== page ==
• User Interface/Experience Checked: The user interface and experience have been reviewed and tested to ensure usability, consistency, and a positive user journey.
  • Regression Testing Conducted: Regression tests have been executed to ensure that the new changes do not introduce any unexpected issues or regressions in existing functionality.
  • Deployment Ready: The code is ready for deployment to the target environment, including any necessary configuration changes, environment setup, and dependencies.
  • Stakeholder Approval: The stakeholders, including the product owner or client, have reviewed and approved the work, and any feedback or required changes have been addressed.
  • Technical Debt Addressed: Any identified technical debt or outstanding issues have been resolved or documented for future iterations.
  • Peer Verification: Another team member has verified that all the criteria mentioned above have been met and signed off on the completion of the work.

It’s important to note that these items may vary depending on the specific project, organization, or industry. The above sample checklist provides a general outline of items to consider when defining the “Done” criteria for a software development task or project.

Download DoD Templates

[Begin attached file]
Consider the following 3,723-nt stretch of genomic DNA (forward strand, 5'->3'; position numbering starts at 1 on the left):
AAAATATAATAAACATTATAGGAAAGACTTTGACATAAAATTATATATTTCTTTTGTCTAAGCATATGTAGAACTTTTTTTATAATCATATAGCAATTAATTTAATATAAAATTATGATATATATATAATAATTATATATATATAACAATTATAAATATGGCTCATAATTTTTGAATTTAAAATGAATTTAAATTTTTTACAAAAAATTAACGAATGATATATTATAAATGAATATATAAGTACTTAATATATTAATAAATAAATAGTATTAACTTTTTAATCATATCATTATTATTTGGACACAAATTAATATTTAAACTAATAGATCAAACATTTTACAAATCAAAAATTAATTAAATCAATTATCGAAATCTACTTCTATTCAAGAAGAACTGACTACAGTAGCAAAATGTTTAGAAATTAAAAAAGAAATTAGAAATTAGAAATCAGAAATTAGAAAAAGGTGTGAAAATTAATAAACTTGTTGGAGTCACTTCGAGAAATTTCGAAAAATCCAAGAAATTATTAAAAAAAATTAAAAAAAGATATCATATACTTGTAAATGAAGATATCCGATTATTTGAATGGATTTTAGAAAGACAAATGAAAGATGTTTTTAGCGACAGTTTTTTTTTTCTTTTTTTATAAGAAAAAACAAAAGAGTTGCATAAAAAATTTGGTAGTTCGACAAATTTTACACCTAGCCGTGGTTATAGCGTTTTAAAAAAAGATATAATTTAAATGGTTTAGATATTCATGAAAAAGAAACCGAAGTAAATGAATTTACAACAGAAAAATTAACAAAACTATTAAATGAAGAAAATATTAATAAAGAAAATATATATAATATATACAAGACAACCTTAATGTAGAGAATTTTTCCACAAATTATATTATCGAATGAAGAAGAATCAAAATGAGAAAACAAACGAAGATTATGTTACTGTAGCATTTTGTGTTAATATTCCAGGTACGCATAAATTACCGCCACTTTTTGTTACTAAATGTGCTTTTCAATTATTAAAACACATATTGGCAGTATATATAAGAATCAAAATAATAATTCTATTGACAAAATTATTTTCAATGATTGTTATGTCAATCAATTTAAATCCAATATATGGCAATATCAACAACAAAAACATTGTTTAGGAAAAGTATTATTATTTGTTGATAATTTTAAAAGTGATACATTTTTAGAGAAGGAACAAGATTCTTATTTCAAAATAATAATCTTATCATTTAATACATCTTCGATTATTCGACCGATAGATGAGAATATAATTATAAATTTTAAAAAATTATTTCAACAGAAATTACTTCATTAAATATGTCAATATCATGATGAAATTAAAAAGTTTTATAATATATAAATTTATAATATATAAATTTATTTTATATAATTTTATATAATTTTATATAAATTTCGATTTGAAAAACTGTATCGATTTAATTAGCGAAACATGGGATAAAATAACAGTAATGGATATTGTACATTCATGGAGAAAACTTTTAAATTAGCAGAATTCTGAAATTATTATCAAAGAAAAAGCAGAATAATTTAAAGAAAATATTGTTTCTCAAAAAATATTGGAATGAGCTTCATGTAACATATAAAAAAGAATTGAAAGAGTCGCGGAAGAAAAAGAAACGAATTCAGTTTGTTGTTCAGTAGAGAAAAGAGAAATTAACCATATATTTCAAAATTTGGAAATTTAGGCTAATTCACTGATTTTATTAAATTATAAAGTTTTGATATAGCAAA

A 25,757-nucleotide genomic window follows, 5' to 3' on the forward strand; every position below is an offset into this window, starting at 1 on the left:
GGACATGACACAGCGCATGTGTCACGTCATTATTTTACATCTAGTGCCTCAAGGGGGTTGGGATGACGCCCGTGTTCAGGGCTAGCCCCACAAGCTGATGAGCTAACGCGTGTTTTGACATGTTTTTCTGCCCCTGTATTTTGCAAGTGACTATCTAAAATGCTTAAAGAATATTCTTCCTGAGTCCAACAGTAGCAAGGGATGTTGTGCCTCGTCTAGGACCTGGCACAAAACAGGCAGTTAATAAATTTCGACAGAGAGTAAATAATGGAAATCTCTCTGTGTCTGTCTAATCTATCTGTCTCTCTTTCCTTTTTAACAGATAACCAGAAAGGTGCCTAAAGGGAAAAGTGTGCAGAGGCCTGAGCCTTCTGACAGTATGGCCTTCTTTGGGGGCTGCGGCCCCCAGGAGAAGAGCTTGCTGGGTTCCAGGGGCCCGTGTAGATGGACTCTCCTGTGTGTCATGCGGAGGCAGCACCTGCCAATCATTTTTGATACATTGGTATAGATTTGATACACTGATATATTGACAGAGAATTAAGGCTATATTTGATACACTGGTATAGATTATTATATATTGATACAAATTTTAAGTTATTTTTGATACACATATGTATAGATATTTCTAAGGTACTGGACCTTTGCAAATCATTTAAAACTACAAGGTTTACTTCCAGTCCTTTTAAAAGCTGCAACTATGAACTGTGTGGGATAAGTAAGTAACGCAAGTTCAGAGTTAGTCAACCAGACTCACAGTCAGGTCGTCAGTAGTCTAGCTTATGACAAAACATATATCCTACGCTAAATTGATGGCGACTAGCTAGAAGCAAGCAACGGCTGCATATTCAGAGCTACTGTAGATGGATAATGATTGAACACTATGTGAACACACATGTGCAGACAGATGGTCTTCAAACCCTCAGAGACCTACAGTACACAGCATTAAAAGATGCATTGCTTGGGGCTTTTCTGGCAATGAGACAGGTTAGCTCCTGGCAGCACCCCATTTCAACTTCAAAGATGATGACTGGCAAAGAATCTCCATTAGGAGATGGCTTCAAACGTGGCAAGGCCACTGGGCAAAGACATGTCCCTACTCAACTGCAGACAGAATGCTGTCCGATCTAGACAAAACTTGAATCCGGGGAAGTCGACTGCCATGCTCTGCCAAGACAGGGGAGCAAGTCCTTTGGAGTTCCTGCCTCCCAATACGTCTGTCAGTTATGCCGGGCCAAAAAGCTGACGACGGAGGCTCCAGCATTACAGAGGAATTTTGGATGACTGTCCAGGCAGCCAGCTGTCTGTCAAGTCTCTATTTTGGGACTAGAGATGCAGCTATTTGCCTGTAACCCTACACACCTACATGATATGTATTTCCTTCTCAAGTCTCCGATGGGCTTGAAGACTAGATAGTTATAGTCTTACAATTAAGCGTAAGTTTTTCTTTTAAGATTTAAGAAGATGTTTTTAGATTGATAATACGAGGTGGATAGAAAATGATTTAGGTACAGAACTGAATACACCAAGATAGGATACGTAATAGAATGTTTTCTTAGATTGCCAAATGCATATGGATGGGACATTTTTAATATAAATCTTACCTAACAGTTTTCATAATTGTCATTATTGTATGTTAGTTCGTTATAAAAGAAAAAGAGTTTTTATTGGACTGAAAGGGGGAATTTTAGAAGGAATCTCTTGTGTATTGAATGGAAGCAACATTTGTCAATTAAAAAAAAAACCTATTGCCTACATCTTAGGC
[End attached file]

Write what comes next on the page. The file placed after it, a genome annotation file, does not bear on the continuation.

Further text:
Definition of Done Best Practices

The Definition of Done (DoD) best practices can help teams establish effective and reliable criteria for determining when a software development task is considered complete.

Here are some best practices to consider:

  • Collaborative Definition: Involve all relevant stakeholders, including developers, testers, product owners, and customers, in defining the DoD. This ensures that everyone has a shared understanding and agreement on the expectations of a completed task.
  • Clear and Specific Criteria: Make sure the DoD is clear, specific, and unambiguous. Avoid vague or subjective language that could lead to different interpretations. Use measurable criteria whenever possible to provide objective guidelines.
  • Iterative Refinement: Review and refine the DoD regularly based on feedback and lessons learned from previous iterations. The DoD should evolve as the team gains experience and adapts to changing project requirements.
  • Tailor to Project Needs: Customize the DoD to suit the specific needs and characteristics of the project, such as industry standards, regulatory compliance, or customer preferences. Avoid a one-size-fits-all approach.